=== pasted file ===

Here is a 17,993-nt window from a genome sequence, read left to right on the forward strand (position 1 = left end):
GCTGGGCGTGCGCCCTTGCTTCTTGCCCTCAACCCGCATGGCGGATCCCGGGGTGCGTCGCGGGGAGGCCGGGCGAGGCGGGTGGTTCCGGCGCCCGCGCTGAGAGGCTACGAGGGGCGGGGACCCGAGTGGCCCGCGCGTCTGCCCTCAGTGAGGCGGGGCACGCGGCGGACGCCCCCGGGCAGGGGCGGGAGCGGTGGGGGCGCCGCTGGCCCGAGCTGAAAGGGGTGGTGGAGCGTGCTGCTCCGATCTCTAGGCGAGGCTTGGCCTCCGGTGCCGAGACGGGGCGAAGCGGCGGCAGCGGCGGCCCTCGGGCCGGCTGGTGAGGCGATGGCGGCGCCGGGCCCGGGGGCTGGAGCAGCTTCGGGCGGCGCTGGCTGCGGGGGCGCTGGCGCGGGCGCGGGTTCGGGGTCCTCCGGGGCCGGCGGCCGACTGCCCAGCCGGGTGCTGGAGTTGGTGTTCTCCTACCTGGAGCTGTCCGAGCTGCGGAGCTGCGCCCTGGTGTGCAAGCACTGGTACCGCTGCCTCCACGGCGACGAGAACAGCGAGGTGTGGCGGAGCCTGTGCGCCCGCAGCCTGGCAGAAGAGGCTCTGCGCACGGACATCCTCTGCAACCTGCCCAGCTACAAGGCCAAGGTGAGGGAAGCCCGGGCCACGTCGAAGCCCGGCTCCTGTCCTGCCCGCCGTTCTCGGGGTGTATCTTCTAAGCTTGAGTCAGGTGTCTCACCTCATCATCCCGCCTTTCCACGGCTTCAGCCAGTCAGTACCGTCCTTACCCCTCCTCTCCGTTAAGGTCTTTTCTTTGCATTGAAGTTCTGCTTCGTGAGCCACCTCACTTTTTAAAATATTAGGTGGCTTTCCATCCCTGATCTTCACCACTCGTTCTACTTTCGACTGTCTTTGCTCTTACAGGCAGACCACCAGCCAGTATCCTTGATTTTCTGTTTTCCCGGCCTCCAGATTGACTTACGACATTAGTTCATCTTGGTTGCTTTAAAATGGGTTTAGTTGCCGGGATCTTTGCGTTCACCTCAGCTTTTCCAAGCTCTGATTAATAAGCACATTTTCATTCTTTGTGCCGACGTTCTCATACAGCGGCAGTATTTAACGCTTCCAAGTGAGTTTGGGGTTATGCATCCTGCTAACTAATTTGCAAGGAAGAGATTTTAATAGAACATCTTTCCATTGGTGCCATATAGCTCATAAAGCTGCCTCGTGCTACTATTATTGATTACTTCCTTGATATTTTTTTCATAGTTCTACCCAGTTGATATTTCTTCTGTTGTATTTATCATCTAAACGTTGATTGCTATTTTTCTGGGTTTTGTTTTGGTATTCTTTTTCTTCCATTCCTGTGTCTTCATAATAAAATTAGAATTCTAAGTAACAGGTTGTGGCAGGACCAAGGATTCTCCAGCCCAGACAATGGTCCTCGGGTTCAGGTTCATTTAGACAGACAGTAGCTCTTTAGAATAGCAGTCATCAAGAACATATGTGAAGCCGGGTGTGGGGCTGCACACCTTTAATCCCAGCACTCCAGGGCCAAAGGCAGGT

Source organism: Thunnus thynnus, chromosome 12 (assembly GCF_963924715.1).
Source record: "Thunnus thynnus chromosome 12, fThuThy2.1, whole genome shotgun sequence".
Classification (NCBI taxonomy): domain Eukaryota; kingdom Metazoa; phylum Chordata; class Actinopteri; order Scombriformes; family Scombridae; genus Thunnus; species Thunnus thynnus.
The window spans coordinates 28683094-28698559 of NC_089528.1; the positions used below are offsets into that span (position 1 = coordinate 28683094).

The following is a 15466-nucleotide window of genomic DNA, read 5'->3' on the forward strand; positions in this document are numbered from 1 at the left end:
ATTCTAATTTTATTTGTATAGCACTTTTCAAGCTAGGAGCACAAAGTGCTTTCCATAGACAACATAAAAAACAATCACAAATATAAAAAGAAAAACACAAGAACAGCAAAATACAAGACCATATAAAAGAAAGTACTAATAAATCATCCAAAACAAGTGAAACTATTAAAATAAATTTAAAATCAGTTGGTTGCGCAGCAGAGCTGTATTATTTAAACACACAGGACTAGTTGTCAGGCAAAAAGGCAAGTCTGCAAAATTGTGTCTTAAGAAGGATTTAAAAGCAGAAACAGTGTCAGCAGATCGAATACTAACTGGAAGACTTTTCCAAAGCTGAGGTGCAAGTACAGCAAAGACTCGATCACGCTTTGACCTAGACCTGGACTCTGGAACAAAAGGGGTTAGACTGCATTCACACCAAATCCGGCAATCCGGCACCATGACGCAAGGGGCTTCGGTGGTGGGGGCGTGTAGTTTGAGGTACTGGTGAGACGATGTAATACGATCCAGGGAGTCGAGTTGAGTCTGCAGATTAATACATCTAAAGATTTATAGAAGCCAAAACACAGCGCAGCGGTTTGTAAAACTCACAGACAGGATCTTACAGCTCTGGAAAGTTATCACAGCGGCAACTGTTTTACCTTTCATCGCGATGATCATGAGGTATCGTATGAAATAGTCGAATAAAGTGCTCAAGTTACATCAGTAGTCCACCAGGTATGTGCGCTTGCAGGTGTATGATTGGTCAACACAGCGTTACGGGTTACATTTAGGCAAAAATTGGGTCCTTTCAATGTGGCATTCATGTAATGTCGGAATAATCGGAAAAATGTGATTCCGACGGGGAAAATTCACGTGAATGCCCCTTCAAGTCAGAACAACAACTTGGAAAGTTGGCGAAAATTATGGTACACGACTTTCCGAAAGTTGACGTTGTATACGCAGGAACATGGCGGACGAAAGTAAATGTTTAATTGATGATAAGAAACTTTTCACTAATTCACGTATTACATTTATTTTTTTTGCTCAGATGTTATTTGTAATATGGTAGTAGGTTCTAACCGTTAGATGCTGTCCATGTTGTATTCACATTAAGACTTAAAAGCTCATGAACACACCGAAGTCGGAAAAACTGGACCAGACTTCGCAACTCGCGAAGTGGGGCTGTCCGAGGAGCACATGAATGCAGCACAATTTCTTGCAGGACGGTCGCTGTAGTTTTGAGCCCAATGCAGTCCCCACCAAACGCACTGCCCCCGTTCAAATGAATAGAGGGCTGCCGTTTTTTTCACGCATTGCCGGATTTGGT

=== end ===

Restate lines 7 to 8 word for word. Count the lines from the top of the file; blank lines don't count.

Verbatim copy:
The following is a 15466-nucleotide window of genomic DNA, read 5'->3' on the forward strand; positions in this document are numbered from 1 at the left end:
ATTCTAATTTTATTTGTATAGCACTTTTCAAGCTAGGAGCACAAAGTGCTTTCCATAGACAACATAAAAAACAATCACAAATATAAAAAGAAAAACACAAGAACAGCAAAATACAAGACCATATAAAAGAAAGTACTAATAAATCATCCAAAACAAGTGAAACTATTAAAATAAATTTAAAATCAGTTGGTTGCGCAGCAGAGCTGTATTATTTAAACACACAGGACTAGTTGTCAGGCAAAAAGGCAAGTCTGCAAAATTGTGTCTTAAGAAGGATTTAAAAGCAGAAACAGTGTCAGCAGATCGAATACTAACTGGAAGACTTTTCCAAAGCTGAGGTGCAAGTACAGCAAAGACTCGATCACGCTTTGACCTAGACCTGGACTCTGGAACAAAAGGGGTTAGACTGCATTCACACCAAATCCGGCAATCCGGCACCATGACGCAAGGGGCTTCGGTGGTGGGGGCGTGTAGTTTGAGGTACTGGTGAGACGATGTAATACGATCCAGGGAGTCGAGTTGAGTCTGCAGATTAATACATCTAAAGATTTATAGAAGCCAAAACACAGCGCAGCGGTTTGTAAAACTCACAGACAGGATCTTACAGCTCTGGAAAGTTATCACAGCGGCAACTGTTTTACCTTTCATCGCGATGATCATGAGGTATCGTATGAAATAGTCGAATAAAGTGCTCAAGTTACATCAGTAGTCCACCAGGTATGTGCGCTTGCAGGTGTATGATTGGTCAACACAGCGTTACGGGTTACATTTAGGCAAAAATTGGGTCCTTTCAATGTGGCATTCATGTAATGTCGGAATAATCGGAAAAATGTGATTCCGACGGGGAAAATTCACGTGAATGCCCCTTCAAGTCAGAACAACAACTTGGAAAGTTGGCGAAAATTATGGTACACGACTTTCCGAAAGTTGACGTTGTATACGCAGGAACATGGCGGACGAAAGTAAATGTTTAATTGATGATAAGAAACTTTTCACTAATTCACGTATTACATTTATTTTTTTTGCTCAGATGTTATTTGTAATATGGTAGTAGGTTCTAACCGTTAGATGCTGTCCATGTTGTATTCACATTAAGACTTAAAAGCTCATGAACACACCGAAGTCGGAAAAACTGGACCAGACTTCGCAACTCGCGAAGTGGGGCTGTCCGAGGAGCACATGAATGCAGCACAATTTCTTGCAGGACGGTCGCTGTAGTTTTGAGCCCAATGCAGTCCCCACCAAACGCACTGCCCCCGTTCAAATGAATAGAGGGCTGCCGTTTTTTTCACGCATTGCCGGATTTGGT